In the weeks following Big Jim’s funeral Ida began making plans for what would be her future. Even though Jim was gone, she could set things right by finding James.
The last time she heard from him he was living in Plainview, a town ninety-seven miles north of Rose Hill; a place she’d never before been to. Plainview is where she would start her search. No major highway ran by the town, but there was a back road that wound across a seemingly endless stretch of flat land; land that was barren and without a gas station or roadside stand where you could stop for a sandwich or cold drink. Ida took a bottle of Pepsi Cola from the refrigerator, tucked it into her purse, then pulled on her sensible walking shoes and climbed into the car.
When she started out, Ida felt optimistic, certain she’d find James and just as certain that he’d welcome the thought of returning home. Never mind that thirty years had passed, never mind that he was now a man in his fifties; Ida pictured him as only slightly older than the nineteen year old lad who left home, his hair still dark, his face without the creases of age. She even imagined the possibility he could be married and she delighted in thoughts of a grandchild, a feisty little tyke who would scatter toys throughout the rooms and bring the sound of laughter back to the empty house. In her handbag Ida carried the picture of James. It was the one she had taken the week after graduation, the one where he was leaning against the side of his green Pontiac and smiling the smile of a man without a care in the world.
Ida arrived in Plainview shortly before noon, drove to the center of town and parked the car on Market Street. Once she stepped out onto the street, the thought of ‘what next’ settled on her and ripped loose a bit of the optimism she’d started out with. The town was bigger than she thought it would be. And busier. Much busier.
A few doors down Ida spied a coffee shop where people hustled in and out. That seemed as good a place as any to start. She walked in, sat on a counter stool and waited. Her thought was to start up a casual conversation with the waitress and then work her way around to asking if the girl knew James; but she never got the chance. Before she could pull the picture from her purse, a group of businessmen came in, hungry for lunch and in a hurry. Moments later three ladies followed and before long every seat in the luncheonette was filled. Ida waited, thinking the rush would slow and the girl would have time to talk. But it didn’t. As soon as one group left, another took its place. After lingering over a single cup of coffee for nearly a half hour, she climbed off the stool and left.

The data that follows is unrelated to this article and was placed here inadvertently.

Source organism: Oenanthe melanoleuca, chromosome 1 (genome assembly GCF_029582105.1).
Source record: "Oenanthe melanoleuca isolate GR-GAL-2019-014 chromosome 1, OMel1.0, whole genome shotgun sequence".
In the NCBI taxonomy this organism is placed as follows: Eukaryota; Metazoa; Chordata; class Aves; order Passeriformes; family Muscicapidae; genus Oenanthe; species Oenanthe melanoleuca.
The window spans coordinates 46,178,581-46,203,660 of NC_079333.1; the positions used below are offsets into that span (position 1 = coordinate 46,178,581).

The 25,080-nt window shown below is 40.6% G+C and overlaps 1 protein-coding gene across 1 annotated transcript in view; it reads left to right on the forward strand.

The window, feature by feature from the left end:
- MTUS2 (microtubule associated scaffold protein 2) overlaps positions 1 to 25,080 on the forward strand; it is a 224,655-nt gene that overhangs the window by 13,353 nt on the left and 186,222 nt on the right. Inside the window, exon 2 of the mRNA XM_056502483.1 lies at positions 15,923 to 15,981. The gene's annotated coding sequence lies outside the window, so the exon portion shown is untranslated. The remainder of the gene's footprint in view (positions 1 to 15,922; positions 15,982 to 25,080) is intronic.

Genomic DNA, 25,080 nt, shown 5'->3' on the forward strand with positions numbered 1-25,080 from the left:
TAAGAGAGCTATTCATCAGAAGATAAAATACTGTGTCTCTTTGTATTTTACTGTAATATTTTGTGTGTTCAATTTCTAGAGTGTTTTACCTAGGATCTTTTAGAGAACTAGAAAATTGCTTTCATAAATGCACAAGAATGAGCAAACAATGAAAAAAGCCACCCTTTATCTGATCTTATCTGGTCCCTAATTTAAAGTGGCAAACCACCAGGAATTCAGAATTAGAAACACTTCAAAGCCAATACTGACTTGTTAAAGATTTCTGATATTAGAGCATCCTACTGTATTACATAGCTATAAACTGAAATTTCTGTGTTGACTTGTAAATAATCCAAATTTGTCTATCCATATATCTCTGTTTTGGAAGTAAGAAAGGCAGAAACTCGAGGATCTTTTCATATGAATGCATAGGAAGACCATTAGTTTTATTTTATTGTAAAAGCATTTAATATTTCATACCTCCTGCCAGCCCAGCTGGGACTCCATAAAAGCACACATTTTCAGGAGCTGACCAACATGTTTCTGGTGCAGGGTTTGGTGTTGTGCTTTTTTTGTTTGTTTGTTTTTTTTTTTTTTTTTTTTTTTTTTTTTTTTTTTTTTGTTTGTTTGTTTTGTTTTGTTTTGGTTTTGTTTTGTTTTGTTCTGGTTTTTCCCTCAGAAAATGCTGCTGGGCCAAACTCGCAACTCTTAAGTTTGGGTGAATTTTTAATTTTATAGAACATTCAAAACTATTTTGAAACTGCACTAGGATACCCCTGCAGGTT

Her next stop was the drug store, where the pharmacist shook his head and said that he couldn’t recall ever seeing such a man. It was the same at the dry cleaner, the hardware store, and the library. Ida had considered the library a long shot anyway since James wasn’t one for reading. After she’d thumbed through the Plainview telephone directory, and stopped in every store on Market Street, Ida drove crosstown to the Post Office. She handed the elderly clerk the last postcard she’d received from James. On the face of the card was a picture of the three-story Elgin Hotel, but no street address.
“I’m looking for a young man who may have been living at this hotel,” Ida said. “Of course by now he’s most likely moved into a more permanent residence, so I was wondering if you might—“
“The Elgin burned to the ground years ago.” the clerk replied.
“Years ago?” Ida repeated sadly.
He nodded. “In fifty-eight, or maybe it was fifty-nine.”
That postcard was the last time she’d heard from James, maybe it was because— “Oh my God,” she gasped. “Did anyone die in the fire?”
The clerk shook his head. “Not to my recollection.”
“What about injuries? Was anyone severely injured?” Ida conjured up a picture of James, still a young man but sitting in a wheelchair, incapable of speech, unable to call out for her.
“Un-uh, the place was empty, it closed down a year or so before the fire. When Hilda Wilkins owned the Elgin it was a nice hotel, but after she died it pretty much went to ruin.”